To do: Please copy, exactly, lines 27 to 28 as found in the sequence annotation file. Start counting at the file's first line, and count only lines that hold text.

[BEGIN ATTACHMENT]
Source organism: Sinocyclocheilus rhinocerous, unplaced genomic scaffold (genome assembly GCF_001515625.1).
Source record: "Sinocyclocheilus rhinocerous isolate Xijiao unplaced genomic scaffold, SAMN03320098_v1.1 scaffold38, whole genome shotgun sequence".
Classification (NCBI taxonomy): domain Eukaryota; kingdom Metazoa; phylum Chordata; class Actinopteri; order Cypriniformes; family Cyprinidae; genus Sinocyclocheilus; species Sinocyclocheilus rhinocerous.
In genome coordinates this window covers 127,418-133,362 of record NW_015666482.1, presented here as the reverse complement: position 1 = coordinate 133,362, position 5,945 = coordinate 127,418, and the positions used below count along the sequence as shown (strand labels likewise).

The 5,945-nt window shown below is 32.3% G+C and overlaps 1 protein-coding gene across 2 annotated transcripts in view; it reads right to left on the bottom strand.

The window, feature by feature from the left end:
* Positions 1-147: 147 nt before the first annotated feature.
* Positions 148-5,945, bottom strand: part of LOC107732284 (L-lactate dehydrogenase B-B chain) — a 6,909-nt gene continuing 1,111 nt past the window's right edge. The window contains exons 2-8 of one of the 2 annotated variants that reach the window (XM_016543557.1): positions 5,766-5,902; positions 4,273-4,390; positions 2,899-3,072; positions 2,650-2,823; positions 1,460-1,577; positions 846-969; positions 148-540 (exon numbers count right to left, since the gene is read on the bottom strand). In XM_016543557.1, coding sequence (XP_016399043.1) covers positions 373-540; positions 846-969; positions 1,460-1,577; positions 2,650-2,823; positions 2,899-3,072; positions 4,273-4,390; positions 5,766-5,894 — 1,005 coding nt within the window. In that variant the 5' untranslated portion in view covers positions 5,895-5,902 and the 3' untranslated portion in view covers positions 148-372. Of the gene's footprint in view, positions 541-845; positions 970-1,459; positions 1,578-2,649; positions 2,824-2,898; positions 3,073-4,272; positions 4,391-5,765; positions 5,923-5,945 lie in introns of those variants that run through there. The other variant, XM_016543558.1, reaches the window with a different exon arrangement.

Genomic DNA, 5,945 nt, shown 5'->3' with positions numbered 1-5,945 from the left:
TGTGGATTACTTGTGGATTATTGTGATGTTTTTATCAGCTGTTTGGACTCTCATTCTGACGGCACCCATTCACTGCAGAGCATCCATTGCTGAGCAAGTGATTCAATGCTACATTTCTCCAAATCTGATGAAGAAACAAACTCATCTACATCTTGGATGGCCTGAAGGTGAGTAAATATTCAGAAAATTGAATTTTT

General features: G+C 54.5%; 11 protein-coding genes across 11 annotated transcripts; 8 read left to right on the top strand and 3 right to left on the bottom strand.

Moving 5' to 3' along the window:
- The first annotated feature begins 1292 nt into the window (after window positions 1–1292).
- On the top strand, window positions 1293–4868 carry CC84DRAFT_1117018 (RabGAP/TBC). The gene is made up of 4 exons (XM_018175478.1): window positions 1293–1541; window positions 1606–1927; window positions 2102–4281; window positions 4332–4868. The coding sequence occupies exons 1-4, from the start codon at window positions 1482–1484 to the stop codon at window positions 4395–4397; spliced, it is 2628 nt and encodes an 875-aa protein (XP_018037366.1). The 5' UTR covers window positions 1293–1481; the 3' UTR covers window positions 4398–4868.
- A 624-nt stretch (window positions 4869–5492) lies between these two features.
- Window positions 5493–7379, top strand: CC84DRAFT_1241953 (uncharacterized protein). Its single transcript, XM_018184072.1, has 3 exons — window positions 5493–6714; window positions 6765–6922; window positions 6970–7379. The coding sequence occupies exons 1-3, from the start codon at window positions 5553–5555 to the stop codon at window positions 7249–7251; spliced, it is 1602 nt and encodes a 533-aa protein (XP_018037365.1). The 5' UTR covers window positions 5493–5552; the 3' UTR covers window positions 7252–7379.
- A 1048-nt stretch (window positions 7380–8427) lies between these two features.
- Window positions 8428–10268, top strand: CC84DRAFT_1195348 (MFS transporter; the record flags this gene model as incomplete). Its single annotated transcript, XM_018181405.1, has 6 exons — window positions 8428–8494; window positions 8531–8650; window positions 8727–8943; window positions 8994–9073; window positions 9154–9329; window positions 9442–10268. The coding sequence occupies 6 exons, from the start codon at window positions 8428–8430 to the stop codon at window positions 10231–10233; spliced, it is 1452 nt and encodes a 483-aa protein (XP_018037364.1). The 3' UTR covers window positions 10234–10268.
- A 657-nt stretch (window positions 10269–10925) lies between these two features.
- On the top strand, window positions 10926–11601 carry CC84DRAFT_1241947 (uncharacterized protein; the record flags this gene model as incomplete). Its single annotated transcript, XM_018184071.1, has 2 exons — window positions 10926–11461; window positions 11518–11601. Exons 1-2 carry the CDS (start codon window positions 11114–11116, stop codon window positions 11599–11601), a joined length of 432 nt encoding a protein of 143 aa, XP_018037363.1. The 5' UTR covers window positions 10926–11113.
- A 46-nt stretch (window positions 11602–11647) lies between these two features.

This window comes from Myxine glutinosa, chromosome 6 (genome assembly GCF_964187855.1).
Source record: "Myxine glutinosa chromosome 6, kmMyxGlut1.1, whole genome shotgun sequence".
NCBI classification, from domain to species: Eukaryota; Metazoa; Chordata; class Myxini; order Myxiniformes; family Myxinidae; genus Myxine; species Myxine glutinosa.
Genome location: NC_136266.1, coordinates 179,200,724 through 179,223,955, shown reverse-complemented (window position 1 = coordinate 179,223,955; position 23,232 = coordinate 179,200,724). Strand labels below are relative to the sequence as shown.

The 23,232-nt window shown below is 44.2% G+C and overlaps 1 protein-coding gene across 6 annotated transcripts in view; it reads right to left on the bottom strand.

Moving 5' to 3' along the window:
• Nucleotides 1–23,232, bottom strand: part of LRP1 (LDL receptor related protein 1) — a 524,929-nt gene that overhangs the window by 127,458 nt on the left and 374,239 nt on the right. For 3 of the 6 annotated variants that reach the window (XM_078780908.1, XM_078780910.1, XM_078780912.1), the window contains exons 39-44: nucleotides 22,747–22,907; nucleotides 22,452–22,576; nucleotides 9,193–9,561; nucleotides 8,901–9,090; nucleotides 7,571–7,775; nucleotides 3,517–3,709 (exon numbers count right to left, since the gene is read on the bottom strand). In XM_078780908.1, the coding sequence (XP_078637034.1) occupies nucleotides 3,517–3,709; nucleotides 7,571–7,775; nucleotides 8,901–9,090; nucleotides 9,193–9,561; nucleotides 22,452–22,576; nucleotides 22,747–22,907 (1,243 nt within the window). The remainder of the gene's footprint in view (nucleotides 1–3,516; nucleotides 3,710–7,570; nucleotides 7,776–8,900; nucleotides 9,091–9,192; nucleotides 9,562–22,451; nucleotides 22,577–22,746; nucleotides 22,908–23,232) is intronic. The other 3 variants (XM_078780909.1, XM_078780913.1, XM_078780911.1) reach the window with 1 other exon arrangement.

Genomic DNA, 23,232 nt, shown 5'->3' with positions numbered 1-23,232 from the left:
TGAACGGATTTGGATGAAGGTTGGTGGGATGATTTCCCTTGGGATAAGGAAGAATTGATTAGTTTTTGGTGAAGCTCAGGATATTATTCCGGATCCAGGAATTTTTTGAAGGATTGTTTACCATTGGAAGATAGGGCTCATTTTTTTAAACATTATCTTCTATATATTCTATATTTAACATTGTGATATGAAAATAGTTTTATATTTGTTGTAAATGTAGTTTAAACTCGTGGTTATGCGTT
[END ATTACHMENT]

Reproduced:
Moving 5' to 3' along the window:
• Nucleotides 1–23,232, bottom strand: part of LRP1 (LDL receptor related protein 1) — a 524,929-nt gene that overhangs the window by 127,458 nt on the left and 374,239 nt on the right. For 3 of the 6 annotated variants that reach the window (XM_078780908.1, XM_078780910.1, XM_078780912.1), the window contains exons 39-44: nucleotides 22,747–22,907; nucleotides 22,452–22,576; nucleotides 9,193–9,561; nucleotides 8,901–9,090; nucleotides 7,571–7,775; nucleotides 3,517–3,709 (exon numbers count right to left, since the gene is read on the bottom strand). In XM_078780908.1, the coding sequence (XP_078637034.1) occupies nucleotides 3,517–3,709; nucleotides 7,571–7,775; nucleotides 8,901–9,090; nucleotides 9,193–9,561; nucleotides 22,452–22,576; nucleotides 22,747–22,907 (1,243 nt within the window). The remainder of the gene's footprint in view (nucleotides 1–3,516; nucleotides 3,710–7,570; nucleotides 7,776–8,900; nucleotides 9,091–9,192; nucleotides 9,562–22,451; nucleotides 22,577–22,746; nucleotides 22,908–23,232) is intronic. The other 3 variants (XM_078780909.1, XM_078780913.1, XM_078780911.1) reach the window with 1 other exon arrangement.